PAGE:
country lady Chillin' With My Peeps

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    Thanks, I learned a lot today. Where o where did I get all that misinformation!

    Terrie, that is a stirring speech by QE I. Sounds as if you are a history buff too.
     
  5. DuckLady

    DuckLady Administrator Staff Member

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    Quote:Yes I am a history buff! [​IMG]

    I am a smart one, too. My SIL wanted to borrow a few of my biography and history books on England, so I "loaned" her 6 boxes full so I dont have to haul them when we move in a few weeks. [​IMG]
     
  6. debilorrah

    debilorrah The Great Guru of Yap Premium Member

    Terrie QE1 is one of my FAVORITE historical figures. That woman was something else. British history is my fav.
     
  7. English Chick

    English Chick English Mum

    Jun 27, 2008
    Cheshire UK
    The history of all of the Uk is absolutely fascinating and makes for fantastic reading.... we do indeed have a checkered past, and each of the four countries that make up the Uk are fiecerly independant and loyal to their roots, then we join together as one people if needed...........

    My fav time in English history was the era of the Tudors.......
     
  8. country lady

    country lady Chillin' With My Peeps

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    Terrie, yes, you are a smart lady! Did the SIL catch on?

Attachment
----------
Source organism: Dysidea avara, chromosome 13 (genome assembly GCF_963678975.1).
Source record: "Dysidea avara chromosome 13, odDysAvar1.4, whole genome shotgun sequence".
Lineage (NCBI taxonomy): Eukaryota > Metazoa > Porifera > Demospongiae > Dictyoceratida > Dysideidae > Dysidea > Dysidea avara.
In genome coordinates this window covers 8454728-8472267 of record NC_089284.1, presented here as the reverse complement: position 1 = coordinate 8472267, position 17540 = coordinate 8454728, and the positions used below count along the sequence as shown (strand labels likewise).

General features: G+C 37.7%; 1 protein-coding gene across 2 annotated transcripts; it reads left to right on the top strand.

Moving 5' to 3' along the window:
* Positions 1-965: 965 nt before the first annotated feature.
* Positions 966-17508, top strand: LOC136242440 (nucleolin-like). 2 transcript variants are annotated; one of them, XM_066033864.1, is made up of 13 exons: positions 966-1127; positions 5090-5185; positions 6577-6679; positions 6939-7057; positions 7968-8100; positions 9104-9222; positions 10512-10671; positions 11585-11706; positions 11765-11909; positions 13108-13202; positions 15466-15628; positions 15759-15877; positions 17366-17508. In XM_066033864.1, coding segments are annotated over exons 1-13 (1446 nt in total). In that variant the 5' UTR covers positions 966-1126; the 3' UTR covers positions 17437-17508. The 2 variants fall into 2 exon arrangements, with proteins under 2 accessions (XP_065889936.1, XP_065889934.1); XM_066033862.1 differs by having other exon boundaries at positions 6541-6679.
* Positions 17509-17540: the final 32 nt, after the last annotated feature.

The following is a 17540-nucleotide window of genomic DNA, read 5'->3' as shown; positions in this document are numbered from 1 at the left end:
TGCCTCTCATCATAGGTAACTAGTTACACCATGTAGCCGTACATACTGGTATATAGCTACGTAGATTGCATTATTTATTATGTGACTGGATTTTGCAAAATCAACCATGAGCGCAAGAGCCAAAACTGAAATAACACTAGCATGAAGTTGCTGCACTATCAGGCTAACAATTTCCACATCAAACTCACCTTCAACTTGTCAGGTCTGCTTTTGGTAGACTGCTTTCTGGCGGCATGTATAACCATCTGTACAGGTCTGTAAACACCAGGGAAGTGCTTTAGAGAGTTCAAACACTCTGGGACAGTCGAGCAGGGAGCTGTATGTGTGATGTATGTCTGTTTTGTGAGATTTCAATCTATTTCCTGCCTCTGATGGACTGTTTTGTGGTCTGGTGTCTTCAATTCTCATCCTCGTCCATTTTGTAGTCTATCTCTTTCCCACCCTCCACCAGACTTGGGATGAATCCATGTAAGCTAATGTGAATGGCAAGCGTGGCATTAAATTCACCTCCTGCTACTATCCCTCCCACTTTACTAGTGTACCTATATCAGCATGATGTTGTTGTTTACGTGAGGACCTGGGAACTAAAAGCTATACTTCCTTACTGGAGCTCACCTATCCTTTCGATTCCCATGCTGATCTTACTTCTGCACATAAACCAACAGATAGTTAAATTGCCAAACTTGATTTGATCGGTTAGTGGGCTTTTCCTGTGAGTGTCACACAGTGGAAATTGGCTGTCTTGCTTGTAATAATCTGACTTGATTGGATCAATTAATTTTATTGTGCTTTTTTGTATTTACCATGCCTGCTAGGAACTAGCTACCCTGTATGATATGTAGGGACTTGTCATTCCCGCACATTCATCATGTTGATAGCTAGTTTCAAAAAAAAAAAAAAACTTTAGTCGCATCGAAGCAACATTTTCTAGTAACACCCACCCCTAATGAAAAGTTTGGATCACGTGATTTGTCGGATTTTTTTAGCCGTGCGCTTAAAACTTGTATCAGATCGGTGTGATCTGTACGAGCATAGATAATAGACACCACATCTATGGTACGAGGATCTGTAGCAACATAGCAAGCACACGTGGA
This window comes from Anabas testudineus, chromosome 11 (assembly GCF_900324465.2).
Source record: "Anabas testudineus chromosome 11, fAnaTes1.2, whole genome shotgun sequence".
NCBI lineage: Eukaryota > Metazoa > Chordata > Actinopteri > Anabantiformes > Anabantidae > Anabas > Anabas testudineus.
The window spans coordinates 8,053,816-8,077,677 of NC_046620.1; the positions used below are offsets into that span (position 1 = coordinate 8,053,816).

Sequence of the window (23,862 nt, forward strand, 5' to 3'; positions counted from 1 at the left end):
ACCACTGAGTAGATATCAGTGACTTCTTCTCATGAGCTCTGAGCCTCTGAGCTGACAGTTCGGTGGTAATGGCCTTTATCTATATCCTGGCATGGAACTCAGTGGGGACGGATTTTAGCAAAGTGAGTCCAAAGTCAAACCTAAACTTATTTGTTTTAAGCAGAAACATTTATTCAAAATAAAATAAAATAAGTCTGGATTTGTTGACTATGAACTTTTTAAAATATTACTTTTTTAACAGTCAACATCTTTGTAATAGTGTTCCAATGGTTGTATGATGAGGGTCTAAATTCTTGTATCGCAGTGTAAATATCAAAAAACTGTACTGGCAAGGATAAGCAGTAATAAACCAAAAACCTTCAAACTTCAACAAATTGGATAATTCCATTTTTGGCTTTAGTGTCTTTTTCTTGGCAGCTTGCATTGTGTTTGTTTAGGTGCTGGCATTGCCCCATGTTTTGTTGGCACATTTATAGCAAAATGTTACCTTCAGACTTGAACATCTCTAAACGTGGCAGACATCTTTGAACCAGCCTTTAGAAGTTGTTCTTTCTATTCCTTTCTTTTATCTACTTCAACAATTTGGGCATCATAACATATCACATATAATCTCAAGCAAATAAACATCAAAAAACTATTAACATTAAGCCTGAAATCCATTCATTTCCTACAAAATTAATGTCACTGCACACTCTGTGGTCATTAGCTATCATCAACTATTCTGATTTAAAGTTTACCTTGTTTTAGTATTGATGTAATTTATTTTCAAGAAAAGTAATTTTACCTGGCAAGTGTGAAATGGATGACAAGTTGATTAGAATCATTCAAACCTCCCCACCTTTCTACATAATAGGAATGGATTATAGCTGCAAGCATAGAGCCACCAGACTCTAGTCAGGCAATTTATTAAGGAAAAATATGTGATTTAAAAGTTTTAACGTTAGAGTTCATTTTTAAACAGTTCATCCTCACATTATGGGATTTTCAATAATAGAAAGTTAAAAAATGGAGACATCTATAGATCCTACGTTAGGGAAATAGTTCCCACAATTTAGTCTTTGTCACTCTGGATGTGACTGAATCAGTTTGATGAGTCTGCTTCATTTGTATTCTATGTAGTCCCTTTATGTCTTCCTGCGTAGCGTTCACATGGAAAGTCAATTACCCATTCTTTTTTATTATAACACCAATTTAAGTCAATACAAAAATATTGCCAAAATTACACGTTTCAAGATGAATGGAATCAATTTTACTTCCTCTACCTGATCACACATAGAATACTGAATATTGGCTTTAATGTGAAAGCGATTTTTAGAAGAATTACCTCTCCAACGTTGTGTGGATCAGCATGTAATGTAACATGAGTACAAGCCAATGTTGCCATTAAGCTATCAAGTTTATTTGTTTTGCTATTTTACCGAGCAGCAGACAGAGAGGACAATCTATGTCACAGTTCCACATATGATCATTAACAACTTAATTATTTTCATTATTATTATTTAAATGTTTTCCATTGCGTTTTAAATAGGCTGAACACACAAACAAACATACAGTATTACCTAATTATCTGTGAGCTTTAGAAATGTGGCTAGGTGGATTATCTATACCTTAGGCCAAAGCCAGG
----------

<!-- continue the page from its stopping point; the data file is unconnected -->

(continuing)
At one time we used to get interesting programs on PBS but not much now. DH and our two sons know quite a bit about ancient European history. The sons get the History and Discovery channels--not us. I do like the Victorian era. I read a book about Consuelo Vanderbilt last year that was very interesting. I learned some things I didn't know about Winston Churchill's early life.
     
  9. Jena

    Jena The Welsh Witch

    Nov 2, 2008
    Cardiff
    Quote:Lol... Hi EC, you mean when we had a welsh King? lol.

    Henry VII was born and raised in Wales, in Pembroke and schooled in France and at Home.

    There are lots of questions about the dark Irish and Scots, as in Pre History some believe that people moved up through Iberia from Africa to inhabit the Islands of the UK, others believe that yes there is a spanish influence through the Armada, it is probably a mix of both. Could also be from the peoples that came with the Romans.

    Another School of thought is that the dark hair comes from the initial movement of people from the Indus Valley, and this is traced through the growth of language. There are links between old celtic languages and Arabic and Sanskrit and Tamil. There are still some words that linger, highlander will know what a "bint" is....lol.

    Many people in Wales still have a swarthy look about them, and it has been mistaken as a coal mark, especially around their neck.
     
  10. Jena

    Jena The Welsh Witch

    Nov 2, 2008
    Cardiff
    Quote:There has also been a lot of movement between the two countries, mainly because the English did not trust them and chose to move them around.

    After Oliver Cromwell and others several times laid waste to the northern counties of Ireland they transplanted people mainly lowland dwellers from Scotland who were mainly protestant, to the northern counties of Ireland, so the names all got mixed up anyway.

    my own family was a Mac that became a Mc. But they did travel from Scotland to Ireland and then came back again.

    We are sometimes a confused people....lol.